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Bone Boxes

February 19th, 2004 · 1 Comment

The quotes below are taken from a novel that has been one of my favorite books ever since I read it in high school, words that came to mind once again last week:

My darkness reaches out and fumbles at a typewriter with its tongs. Your darkness reaches out with your tongs and grasps a book. There are twenty modes of change, filter and translation between us.


I tick. I exist. I am poised eighteen inches over the black rivets you are reading, I am in your place. I am shut in a bone box and trying to fasten myself onto white paper. The rivets join us together and yet for all the passion we share nothing but our sense of division.

In Free Fall by William Golding, the narrator began the novel trying to describe the difficulties of writing his story – how he could sit there at the typewriter and put words on paper yet these words were only an attempt for his “bone box” to try to speak to another “bone box” with “twenty modes of change, filter and translation between us.”

Move this novel forward fifty years, and find the narrator describing the frustrations of writing and blogging, hands poised over a keyboard – and perhaps it would sound a bit like what Halley Suitt wrote last week in her post The Star You Are :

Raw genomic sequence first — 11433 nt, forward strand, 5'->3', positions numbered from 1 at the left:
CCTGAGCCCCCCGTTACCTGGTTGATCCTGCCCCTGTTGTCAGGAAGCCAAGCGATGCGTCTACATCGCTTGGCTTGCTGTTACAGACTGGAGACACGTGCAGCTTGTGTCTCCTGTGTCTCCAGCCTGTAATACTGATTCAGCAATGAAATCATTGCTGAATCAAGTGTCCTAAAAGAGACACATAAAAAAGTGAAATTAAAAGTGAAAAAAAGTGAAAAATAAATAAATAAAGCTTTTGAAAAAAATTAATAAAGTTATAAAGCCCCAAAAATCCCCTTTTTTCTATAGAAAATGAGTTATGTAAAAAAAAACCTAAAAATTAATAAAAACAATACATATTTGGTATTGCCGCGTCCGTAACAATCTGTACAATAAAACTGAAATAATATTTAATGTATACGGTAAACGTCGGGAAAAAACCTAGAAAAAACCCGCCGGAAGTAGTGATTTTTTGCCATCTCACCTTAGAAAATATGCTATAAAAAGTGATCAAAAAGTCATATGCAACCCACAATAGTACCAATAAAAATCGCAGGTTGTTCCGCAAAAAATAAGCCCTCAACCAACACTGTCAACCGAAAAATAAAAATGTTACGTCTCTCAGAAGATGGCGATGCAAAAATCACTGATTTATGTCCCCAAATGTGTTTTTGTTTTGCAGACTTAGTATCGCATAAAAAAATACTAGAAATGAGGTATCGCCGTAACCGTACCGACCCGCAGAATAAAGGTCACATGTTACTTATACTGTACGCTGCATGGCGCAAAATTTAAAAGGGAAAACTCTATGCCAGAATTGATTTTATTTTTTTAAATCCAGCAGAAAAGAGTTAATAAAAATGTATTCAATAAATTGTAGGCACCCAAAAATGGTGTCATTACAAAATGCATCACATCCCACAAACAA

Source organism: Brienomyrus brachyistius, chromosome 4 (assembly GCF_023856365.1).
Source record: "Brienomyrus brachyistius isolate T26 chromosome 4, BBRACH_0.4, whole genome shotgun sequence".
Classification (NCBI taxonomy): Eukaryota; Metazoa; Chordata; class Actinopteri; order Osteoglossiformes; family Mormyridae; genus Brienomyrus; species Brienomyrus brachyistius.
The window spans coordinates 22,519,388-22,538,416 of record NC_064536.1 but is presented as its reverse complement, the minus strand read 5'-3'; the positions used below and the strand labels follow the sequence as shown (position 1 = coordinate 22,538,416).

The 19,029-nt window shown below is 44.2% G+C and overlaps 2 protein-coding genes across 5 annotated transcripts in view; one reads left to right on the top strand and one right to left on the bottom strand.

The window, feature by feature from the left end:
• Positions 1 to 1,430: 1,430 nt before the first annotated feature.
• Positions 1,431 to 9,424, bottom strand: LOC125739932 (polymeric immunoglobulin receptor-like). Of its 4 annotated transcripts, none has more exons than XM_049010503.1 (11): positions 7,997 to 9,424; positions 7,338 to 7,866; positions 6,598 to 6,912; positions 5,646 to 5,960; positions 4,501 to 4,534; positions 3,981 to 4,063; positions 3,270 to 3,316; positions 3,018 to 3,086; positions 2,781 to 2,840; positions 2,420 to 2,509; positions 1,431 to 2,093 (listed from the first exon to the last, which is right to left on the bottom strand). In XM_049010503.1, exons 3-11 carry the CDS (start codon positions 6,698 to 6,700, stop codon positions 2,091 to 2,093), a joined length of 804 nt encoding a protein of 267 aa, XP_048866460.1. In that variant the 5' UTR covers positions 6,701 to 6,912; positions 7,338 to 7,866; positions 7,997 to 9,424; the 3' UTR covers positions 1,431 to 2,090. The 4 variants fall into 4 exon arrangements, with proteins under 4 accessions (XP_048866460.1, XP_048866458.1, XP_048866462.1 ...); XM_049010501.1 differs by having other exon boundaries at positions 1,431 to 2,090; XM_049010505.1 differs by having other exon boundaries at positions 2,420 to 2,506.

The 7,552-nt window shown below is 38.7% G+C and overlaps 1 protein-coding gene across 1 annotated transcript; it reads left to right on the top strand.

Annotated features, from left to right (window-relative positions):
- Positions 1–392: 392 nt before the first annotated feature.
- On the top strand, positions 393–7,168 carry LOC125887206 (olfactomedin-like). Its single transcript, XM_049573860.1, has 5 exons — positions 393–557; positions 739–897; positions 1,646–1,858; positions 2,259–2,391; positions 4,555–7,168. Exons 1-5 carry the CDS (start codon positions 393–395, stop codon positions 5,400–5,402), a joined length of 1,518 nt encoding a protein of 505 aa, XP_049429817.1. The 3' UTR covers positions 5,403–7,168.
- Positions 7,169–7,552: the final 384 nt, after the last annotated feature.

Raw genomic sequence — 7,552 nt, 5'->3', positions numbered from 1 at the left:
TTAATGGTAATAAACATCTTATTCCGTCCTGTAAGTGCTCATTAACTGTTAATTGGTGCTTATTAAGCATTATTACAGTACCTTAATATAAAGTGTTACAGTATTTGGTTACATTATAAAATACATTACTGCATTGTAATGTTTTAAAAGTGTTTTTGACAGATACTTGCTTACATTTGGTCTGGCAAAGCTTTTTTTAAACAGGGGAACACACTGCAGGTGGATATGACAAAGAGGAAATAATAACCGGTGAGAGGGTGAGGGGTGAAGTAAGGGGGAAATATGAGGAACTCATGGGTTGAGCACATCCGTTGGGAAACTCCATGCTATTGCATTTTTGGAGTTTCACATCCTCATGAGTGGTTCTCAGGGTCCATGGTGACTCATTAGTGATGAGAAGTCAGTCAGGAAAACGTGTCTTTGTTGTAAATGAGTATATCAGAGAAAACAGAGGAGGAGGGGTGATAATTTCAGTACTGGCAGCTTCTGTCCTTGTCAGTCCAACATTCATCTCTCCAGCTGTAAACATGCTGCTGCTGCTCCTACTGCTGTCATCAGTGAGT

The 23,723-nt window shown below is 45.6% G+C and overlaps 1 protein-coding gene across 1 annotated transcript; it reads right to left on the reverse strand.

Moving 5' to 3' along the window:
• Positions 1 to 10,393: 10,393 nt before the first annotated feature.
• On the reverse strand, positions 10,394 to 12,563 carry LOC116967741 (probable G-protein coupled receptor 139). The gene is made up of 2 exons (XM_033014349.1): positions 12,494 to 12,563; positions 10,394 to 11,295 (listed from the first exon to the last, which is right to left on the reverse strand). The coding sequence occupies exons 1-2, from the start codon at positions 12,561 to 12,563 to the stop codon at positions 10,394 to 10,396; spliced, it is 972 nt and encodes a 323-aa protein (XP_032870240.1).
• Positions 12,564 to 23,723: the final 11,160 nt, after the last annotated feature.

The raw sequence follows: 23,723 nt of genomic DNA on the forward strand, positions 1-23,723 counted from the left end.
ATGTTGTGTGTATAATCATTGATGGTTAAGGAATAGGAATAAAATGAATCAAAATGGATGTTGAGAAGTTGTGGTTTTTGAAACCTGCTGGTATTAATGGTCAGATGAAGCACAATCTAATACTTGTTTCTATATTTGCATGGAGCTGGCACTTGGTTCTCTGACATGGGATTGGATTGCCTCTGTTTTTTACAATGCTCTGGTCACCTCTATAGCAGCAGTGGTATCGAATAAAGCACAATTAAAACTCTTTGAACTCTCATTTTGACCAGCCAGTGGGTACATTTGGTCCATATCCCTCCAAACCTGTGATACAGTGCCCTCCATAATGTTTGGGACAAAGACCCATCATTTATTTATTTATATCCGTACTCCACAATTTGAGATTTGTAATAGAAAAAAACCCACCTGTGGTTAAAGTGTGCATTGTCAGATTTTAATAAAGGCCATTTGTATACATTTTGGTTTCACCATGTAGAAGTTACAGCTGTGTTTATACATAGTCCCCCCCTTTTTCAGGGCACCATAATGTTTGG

As for what blogging is, you could say at one end of the spectrum, blogs are simply online journals. But you might go to the other extreme and agree with what Alan Webber of FastCompany Magazine once told me, “Blogging is performance art.” … It’s hard to explain what it feels like when you just want to talk to 3 friends, but 30 strangers also want to talk to you. And you know those 30 might be equally fascinating, pleasant, and articulate but there are THIRTY of them.

There’s another subtle level to it. Joi Ito the person and Joi Ito the blog are different. Halley (me in my skin here) and Halley’s Comment Halley are different. When we take our bodies for a visit to a conference and we meet with our friends who we chat with, email with, blog and comment with, we are being ourselves mostly. But people are also reacting to us as our blog performance art persona. It messes with your mind.